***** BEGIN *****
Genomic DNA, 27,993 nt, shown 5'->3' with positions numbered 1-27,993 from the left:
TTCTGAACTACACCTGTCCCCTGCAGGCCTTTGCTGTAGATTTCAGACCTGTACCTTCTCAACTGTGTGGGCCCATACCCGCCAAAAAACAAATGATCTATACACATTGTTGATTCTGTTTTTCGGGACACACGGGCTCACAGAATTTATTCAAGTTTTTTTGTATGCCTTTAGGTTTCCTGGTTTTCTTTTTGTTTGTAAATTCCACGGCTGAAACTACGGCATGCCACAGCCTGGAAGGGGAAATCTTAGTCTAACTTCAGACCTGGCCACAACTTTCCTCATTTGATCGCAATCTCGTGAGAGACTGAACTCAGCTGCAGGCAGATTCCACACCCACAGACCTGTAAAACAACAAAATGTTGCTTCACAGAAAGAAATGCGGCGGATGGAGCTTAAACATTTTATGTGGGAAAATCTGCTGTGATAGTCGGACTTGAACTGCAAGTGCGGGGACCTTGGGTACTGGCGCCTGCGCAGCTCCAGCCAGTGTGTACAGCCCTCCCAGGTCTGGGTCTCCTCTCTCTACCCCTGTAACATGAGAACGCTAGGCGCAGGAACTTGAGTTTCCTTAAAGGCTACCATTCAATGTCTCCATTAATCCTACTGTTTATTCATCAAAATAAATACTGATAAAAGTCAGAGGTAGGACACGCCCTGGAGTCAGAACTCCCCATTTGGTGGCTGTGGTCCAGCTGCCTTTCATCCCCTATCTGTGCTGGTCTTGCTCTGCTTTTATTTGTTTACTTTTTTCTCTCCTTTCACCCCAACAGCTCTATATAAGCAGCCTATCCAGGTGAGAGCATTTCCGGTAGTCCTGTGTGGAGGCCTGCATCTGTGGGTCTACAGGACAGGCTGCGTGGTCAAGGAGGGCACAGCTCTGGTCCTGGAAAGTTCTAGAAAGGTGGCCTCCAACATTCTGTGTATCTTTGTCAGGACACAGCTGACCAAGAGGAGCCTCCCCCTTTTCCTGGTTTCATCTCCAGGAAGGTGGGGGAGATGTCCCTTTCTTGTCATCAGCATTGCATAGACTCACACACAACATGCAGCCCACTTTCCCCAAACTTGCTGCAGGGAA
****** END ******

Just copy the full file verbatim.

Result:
Genomic DNA, 27,993 nt, shown 5'->3' with positions numbered 1-27,993 from the left:
TTCTGAACTACACCTGTCCCCTGCAGGCCTTTGCTGTAGATTTCAGACCTGTACCTTCTCAACTGTGTGGGCCCATACCCGCCAAAAAACAAATGATCTATACACATTGTTGATTCTGTTTTTCGGGACACACGGGCTCACAGAATTTATTCAAGTTTTTTTGTATGCCTTTAGGTTTCCTGGTTTTCTTTTTGTTTGTAAATTCCACGGCTGAAACTACGGCATGCCACAGCCTGGAAGGGGAAATCTTAGTCTAACTTCAGACCTGGCCACAACTTTCCTCATTTGATCGCAATCTCGTGAGAGACTGAACTCAGCTGCAGGCAGATTCCACACCCACAGACCTGTAAAACAACAAAATGTTGCTTCACAGAAAGAAATGCGGCGGATGGAGCTTAAACATTTTATGTGGGAAAATCTGCTGTGATAGTCGGACTTGAACTGCAAGTGCGGGGACCTTGGGTACTGGCGCCTGCGCAGCTCCAGCCAGTGTGTACAGCCCTCCCAGGTCTGGGTCTCCTCTCTCTACCCCTGTAACATGAGAACGCTAGGCGCAGGAACTTGAGTTTCCTTAAAGGCTACCATTCAATGTCTCCATTAATCCTACTGTTTATTCATCAAAATAAATACTGATAAAAGTCAGAGGTAGGACACGCCCTGGAGTCAGAACTCCCCATTTGGTGGCTGTGGTCCAGCTGCCTTTCATCCCCTATCTGTGCTGGTCTTGCTCTGCTTTTATTTGTTTACTTTTTTCTCTCCTTTCACCCCAACAGCTCTATATAAGCAGCCTATCCAGGTGAGAGCATTTCCGGTAGTCCTGTGTGGAGGCCTGCATCTGTGGGTCTACAGGACAGGCTGCGTGGTCAAGGAGGGCACAGCTCTGGTCCTGGAAAGTTCTAGAAAGGTGGCCTCCAACATTCTGTGTATCTTTGTCAGGACACAGCTGACCAAGAGGAGCCTCCCCCTTTTCCTGGTTTCATCTCCAGGAAGGTGGGGGAGATGTCCCTTTCTTGTCATCAGCATTGCATAGACTCACACACAACATGCAGCCCACTTTCCCCAAACTTGCTGCAGGGAA